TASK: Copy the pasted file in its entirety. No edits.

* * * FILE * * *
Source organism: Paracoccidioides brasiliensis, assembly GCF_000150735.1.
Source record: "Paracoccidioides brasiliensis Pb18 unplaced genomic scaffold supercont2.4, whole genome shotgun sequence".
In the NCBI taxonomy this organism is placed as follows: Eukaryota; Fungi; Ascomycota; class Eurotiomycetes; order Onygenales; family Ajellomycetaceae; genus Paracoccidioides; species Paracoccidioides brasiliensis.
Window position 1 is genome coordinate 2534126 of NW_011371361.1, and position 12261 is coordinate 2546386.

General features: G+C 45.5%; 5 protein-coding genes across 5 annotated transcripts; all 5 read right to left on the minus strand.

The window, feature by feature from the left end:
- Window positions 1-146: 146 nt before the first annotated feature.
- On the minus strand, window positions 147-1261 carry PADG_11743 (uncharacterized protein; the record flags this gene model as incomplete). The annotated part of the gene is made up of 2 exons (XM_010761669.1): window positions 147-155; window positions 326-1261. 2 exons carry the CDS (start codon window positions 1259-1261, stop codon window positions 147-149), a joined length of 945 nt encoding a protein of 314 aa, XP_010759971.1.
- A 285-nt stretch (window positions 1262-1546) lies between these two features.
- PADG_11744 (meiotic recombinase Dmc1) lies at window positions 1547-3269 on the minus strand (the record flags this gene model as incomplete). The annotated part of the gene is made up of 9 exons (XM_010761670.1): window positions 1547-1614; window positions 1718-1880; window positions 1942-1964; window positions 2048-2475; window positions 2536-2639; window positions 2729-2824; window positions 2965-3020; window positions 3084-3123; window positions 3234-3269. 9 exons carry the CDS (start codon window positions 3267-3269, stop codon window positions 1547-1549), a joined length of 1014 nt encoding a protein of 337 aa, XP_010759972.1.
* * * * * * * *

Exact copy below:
Source organism: Paracoccidioides brasiliensis, assembly GCF_000150735.1.
Source record: "Paracoccidioides brasiliensis Pb18 unplaced genomic scaffold supercont2.4, whole genome shotgun sequence".
In the NCBI taxonomy this organism is placed as follows: Eukaryota; Fungi; Ascomycota; class Eurotiomycetes; order Onygenales; family Ajellomycetaceae; genus Paracoccidioides; species Paracoccidioides brasiliensis.
Window position 1 is genome coordinate 2534126 of NW_011371361.1, and position 12261 is coordinate 2546386.

General features: G+C 45.5%; 5 protein-coding genes across 5 annotated transcripts; all 5 read right to left on the minus strand.

The window, feature by feature from the left end:
- Window positions 1-146: 146 nt before the first annotated feature.
- On the minus strand, window positions 147-1261 carry PADG_11743 (uncharacterized protein; the record flags this gene model as incomplete). The annotated part of the gene is made up of 2 exons (XM_010761669.1): window positions 147-155; window positions 326-1261. 2 exons carry the CDS (start codon window positions 1259-1261, stop codon window positions 147-149), a joined length of 945 nt encoding a protein of 314 aa, XP_010759971.1.
- A 285-nt stretch (window positions 1262-1546) lies between these two features.
- PADG_11744 (meiotic recombinase Dmc1) lies at window positions 1547-3269 on the minus strand (the record flags this gene model as incomplete). The annotated part of the gene is made up of 9 exons (XM_010761670.1): window positions 1547-1614; window positions 1718-1880; window positions 1942-1964; window positions 2048-2475; window positions 2536-2639; window positions 2729-2824; window positions 2965-3020; window positions 3084-3123; window positions 3234-3269. 9 exons carry the CDS (start codon window positions 3267-3269, stop codon window positions 1547-1549), a joined length of 1014 nt encoding a protein of 337 aa, XP_010759972.1.